By John Hendrickson
The late historian and intellectual Stephen J. Tonsor wrote that in America “the Founding is determinative, and the Constitution stands at the very center of American political conservatism.”
Conservatives understand that the American Founding is based upon the principle of liberty and limited government. In framing the Constitution, the Founding Fathers believed that government should be limited, and they achieved this through specific structures and principles contained within the Constitution.
These structures and principles consisted of the rule of law, limited government, separation of powers, checks and balances, and federalism. Russell Kirk, the intellectual father of the post-World War II conservative movement, wrote that the “American political system, first of all, is a system of limited, delegated powers, entrusted to political officers and representatives and leaders for certain well-defined public purposes.”
The Constitution is a written document that limits the powers of the federal government. Article I, Section 8, lists the enumerated powers of Congress, and these are the only specific powers that Congress can exercise. During the ratification debates over the Constitution, Virginian firebrand patriot Patrick Henry and others feared the Constitution actually granted too much power to our federal government. That power would not only endanger the liberty of the people, but also the rights of states.
TIMELESS: The Founding Fathers believed government should be limited and articulated this in the principals contained in the Constitution.
It is important to keep in mind that under the Constitution the people are sovereign. “The people delegate to government only so much power as they think it prudent for government to exercise; they reserve to themselves all the powers and rights that are not expressly granted to the federal or state or local governments,” wrote Kirk.
In reassuring that the true intent of the Constitution was to limit power, James Madison, the principle architect of the Constitution, wrote in Federalist Paper 45: “The powers delegated by the proposed constitution to the federal government are few and defined. Those which remain in the state governments, are numerous and indefinite.”
Madison’s argument in Federalist 45 was further illustrated when the Constitution was amended by the 10th Amendment to the Constitution, which explicitly states: “The powers not delegated to the United States by the Constitution, nor prohibited by it to the States, are reserved to the States respectively, or to the people.”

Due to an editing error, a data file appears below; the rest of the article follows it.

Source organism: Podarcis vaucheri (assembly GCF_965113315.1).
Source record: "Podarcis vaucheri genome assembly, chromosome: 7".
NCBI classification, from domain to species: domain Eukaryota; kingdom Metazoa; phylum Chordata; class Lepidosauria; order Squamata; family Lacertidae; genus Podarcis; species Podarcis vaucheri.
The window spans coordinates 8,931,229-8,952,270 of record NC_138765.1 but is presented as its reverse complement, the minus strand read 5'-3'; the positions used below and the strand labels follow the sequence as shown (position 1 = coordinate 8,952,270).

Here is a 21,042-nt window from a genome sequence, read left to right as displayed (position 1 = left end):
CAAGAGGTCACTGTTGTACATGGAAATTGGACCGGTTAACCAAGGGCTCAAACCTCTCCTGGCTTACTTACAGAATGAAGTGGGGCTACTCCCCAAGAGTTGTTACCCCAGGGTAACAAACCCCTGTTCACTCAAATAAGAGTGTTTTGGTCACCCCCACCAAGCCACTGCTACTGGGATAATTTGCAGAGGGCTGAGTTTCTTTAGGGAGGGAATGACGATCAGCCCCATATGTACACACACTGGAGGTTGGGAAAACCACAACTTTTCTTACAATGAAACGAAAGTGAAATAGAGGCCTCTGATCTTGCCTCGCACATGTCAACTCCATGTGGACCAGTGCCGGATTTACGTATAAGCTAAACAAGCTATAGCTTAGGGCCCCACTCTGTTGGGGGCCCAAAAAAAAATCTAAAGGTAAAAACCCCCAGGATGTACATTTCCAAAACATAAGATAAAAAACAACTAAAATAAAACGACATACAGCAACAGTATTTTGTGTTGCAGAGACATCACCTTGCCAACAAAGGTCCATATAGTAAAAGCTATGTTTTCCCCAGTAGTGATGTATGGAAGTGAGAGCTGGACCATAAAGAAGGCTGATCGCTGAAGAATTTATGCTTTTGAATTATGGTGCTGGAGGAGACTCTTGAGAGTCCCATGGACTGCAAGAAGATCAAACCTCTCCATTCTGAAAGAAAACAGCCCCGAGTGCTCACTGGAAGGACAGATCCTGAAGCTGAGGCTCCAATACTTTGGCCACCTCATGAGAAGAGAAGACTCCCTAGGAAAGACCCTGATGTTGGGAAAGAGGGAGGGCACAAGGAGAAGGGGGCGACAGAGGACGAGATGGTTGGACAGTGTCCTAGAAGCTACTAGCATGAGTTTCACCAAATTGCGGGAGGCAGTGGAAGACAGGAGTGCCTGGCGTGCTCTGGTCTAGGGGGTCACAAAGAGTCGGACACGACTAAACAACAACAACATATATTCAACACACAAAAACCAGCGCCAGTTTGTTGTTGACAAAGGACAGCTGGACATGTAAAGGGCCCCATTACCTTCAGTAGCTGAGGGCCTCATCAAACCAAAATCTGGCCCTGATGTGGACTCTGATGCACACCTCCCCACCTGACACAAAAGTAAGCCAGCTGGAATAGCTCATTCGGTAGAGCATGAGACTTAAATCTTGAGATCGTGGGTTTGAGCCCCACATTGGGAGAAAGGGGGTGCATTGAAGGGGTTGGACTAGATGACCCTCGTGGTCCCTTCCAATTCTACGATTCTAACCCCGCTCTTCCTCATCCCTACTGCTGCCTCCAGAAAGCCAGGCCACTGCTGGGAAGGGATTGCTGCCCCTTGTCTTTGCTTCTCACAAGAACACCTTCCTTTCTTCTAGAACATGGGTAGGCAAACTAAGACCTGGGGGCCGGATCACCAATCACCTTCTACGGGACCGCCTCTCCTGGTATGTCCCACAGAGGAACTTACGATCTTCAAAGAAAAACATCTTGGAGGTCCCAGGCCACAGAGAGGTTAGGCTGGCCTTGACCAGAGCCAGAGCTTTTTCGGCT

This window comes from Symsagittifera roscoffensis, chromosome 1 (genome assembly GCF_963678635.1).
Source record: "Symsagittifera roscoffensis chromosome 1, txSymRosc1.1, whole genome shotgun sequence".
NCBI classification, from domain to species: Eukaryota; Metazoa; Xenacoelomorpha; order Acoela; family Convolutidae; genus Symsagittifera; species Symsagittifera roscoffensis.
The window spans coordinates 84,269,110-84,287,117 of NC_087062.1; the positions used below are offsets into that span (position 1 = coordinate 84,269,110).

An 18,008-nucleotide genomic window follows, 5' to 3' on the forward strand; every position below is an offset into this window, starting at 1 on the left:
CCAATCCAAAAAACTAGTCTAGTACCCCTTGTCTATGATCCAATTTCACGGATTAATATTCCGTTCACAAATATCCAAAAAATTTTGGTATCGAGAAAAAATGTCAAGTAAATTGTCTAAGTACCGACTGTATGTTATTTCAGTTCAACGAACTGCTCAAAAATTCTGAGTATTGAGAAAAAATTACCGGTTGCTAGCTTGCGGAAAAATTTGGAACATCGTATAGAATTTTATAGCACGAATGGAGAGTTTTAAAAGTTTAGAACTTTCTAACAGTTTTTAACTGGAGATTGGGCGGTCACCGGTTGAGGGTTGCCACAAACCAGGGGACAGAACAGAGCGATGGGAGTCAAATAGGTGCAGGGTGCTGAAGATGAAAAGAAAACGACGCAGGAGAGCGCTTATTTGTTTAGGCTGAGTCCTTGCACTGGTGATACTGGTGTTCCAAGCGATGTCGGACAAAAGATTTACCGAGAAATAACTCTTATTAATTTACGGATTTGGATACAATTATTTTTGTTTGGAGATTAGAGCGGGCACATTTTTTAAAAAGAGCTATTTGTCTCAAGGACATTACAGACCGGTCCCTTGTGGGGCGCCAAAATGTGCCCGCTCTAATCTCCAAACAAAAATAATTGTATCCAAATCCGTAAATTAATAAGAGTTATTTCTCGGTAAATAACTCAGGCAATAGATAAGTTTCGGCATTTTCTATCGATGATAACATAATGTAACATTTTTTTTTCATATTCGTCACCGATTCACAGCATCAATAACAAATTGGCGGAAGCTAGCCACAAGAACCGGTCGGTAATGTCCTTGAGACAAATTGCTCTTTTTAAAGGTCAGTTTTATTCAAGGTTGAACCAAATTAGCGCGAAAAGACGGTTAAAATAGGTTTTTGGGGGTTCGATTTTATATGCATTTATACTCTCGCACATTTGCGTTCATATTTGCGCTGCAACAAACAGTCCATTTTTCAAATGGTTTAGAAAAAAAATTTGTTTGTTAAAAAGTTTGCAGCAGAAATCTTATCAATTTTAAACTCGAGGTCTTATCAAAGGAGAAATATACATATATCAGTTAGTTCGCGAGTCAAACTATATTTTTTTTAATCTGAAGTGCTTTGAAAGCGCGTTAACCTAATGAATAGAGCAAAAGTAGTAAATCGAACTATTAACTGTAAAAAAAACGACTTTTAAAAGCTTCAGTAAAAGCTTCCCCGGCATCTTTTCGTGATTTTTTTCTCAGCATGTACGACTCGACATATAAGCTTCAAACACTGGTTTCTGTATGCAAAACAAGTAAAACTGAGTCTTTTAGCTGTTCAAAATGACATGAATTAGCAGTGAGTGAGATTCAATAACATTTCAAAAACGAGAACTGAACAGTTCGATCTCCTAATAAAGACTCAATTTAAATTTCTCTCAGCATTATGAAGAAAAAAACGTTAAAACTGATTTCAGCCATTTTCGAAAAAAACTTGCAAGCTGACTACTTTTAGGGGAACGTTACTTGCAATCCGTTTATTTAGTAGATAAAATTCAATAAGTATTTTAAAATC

With enumerated powers and the 10th Amendment the powers of the federal government would be limited and the states would be protected. Debates over governmental powers and federalism are some of the main political and constitutional debates that still occur today, as they have throughout our history.
The size and scope of the federal government has risen gradually during our history, but a fundamental change occurred during the 20th century. The Progressive Movement started to argue that the Constitution was out of date and the federal government needed more power to govern a modern, urban, and industrial nation. The result was the administrative and welfare states, which emerged under President Franklin D. Roosevelt’s New Deal and President Lyndon B. Johnson’s Great Society.
To restore traditional federalism, states as well as the people will have to repent of progressivism and return to the principles of the Constitution. Only when people rediscover the principles of the American founding will federalism be restored.
The views expressed in this column are those of the author and not necessarily those of the Public Interest Institute. They are brought to you in the interest of a better informed citizenry.
John Hendrickson, Research Analyst, Public Interest Institute, 600 North Jackson Street, Mount Pleasant, IA 52641-1328. Ph: 319-385-3462, Web site:www.LimitedGovernment.org. Contact him at Public.Interest.Institute@LimitedGovernment.org.